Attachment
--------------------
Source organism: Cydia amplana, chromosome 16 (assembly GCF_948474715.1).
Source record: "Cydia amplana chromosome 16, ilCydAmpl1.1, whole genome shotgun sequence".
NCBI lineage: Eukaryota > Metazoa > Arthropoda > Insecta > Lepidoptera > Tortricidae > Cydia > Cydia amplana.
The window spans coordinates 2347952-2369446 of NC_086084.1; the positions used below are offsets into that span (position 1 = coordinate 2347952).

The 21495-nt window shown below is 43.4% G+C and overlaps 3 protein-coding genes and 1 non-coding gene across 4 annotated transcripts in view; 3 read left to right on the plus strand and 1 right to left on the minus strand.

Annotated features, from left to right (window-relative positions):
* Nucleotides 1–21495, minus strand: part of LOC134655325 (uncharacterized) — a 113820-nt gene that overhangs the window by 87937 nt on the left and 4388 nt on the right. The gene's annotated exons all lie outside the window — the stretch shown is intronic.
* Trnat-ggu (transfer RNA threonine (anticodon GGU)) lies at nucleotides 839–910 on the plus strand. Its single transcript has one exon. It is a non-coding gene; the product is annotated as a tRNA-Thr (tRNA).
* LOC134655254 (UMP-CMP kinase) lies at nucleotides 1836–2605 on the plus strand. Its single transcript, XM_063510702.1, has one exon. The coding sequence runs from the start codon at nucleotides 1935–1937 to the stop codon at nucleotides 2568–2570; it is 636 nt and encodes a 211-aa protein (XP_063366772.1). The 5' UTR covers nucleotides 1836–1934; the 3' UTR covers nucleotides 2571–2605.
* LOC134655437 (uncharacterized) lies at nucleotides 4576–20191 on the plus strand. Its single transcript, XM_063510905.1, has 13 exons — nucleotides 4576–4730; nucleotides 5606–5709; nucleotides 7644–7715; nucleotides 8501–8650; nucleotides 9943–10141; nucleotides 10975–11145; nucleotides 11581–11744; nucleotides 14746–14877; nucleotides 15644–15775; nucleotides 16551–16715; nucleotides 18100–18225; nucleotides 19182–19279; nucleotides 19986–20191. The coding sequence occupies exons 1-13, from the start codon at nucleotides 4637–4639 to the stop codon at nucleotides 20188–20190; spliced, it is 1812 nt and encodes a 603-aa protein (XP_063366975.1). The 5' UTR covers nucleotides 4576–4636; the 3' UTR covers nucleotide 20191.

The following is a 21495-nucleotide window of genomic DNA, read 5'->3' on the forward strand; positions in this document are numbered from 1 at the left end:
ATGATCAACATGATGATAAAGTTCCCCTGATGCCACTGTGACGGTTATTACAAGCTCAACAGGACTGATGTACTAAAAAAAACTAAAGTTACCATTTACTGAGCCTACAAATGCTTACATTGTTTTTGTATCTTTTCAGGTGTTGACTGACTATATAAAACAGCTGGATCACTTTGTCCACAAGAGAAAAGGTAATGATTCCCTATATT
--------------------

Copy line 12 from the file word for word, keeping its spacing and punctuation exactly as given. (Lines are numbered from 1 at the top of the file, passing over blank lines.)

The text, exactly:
ATGATCAACATGATGATAAAGTTCCCCTGATGCCACTGTGACGGTTATTACAAGCTCAACAGGACTGATGTACTAAAAAAAACTAAAGTTACCATTTACTGAGCCTACAAATGCTTACATTGTTTTTGTATCTTTTCAGGTGTTGACTGACTATATAAAACAGCTGGATCACTTTGTCCACAAGAGAAAAGGTAATGATTCCCTATATT